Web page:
Anand is someone who constantly pushes the envelope. His Ko set great expectations for itself what with Ayan setting the box office records straight and all that. Ko also reportedly draws inspiration from Anand’s own life – Anand started his career as a freelance photo journalist for magazines, much like his protagonist Ashwin, except for the kick-ass bike and the zany stunts we would like to believe.
With Ko, Anand proves that he can be counted any day as a rock-solid entertainer. Anand brilliantly camouflages his shortcomings; sometimes with his able handed actors, sometimes inserting songs into the narrative (one of which is particularly misplaced) and generally by presenting a visually stunning, thriller caper with not much glaring bloopers sticking out like a sore thumb. On that and many such counts, Ko pulls it off without much complexities.
Anand resorts to a tad atypical storyline about how media can bring about a change in the prevailing political scenario and even a change in the government. Ko (although it might baffle you what the connection between the movie’s title and the movie is, it serves the purpose) is about the photo journalist Ashwin, played by Jiiva, and his colleagues. Jiiva’s life progresses with the nitty-gritties of a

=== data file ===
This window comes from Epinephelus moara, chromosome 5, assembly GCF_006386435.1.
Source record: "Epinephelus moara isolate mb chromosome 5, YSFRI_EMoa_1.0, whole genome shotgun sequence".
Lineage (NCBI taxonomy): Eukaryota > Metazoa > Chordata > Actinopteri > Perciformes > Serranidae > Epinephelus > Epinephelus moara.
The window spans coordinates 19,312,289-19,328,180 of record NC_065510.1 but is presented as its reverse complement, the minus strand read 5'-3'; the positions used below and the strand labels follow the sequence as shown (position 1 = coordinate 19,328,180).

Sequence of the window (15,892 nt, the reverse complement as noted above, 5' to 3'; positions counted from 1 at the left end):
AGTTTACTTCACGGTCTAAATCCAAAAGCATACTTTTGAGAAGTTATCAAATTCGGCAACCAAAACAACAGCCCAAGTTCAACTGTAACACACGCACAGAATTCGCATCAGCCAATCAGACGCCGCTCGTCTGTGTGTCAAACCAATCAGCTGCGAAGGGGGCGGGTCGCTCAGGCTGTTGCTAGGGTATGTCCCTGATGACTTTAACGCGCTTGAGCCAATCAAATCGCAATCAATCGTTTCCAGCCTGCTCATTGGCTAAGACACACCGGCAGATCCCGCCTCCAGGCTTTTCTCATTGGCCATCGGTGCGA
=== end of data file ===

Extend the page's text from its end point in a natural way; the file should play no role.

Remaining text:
photo journo, his obstinate colleague Renu (played by Karthika) and Saro (Pia) who nurtures a secret crush for Jiiva, and the aspiring politician Vasanthan (Ajmal). These central characters get drowned in the whirlpool of Vasanthan’s political ambitions. But do these ambitions also have good intentions? That is the primary thread that connects the movie until its climax.
Slow pace of the first half is compensated in the second half with crisply written twists and screenplay. We do not know it’s the racy screenplay or the dialogues or the adrenalin Jiiva pumped into the character, he has seriously done a brilliant job of the good-natured, but struggling to come up in life, photo journalist. Anand’s Ayan touch is visible in parts as he infuses the movie with quickly cut shots
that make scenes momentarily appear and disappear thereby increasing the speed of the narrative.
Karthika has expressive eyes and she probably has received a hefty download of her mother’s experiences. It shows. She knows what she is doing and has the disposition of a trained actor, although she’s only debuting in Tamil now. Pia plays the unlucky damsel who falls for Jiiva only to forgo him for Karthika. Ajmal is the surprise package in the film; he delivers his role with ease, unburdened as if it was
that easy. Prakashraj and Bose are neat choices for their roles.
Anand has also selected a competent team to support Ko; racy screenplay (by Subha), unpredictable climax (although you will have a bad feeling about the character who will turn out to be the villain, Antony’s editing, Richard’s camera and stunts. Anand’s cinematography expertise comes in handy in the picturesque song sequences and Harris’s expertise scales up multifold.
On the whole, simply put, Ko will offer you wholesome entertainment.
Verdict : Full paisa vasool!
Tags : Ko,Jiiva, Ajmal, Karthika, Piaa, Prakash Raj,K.V.Anand,Harris Jayaraj,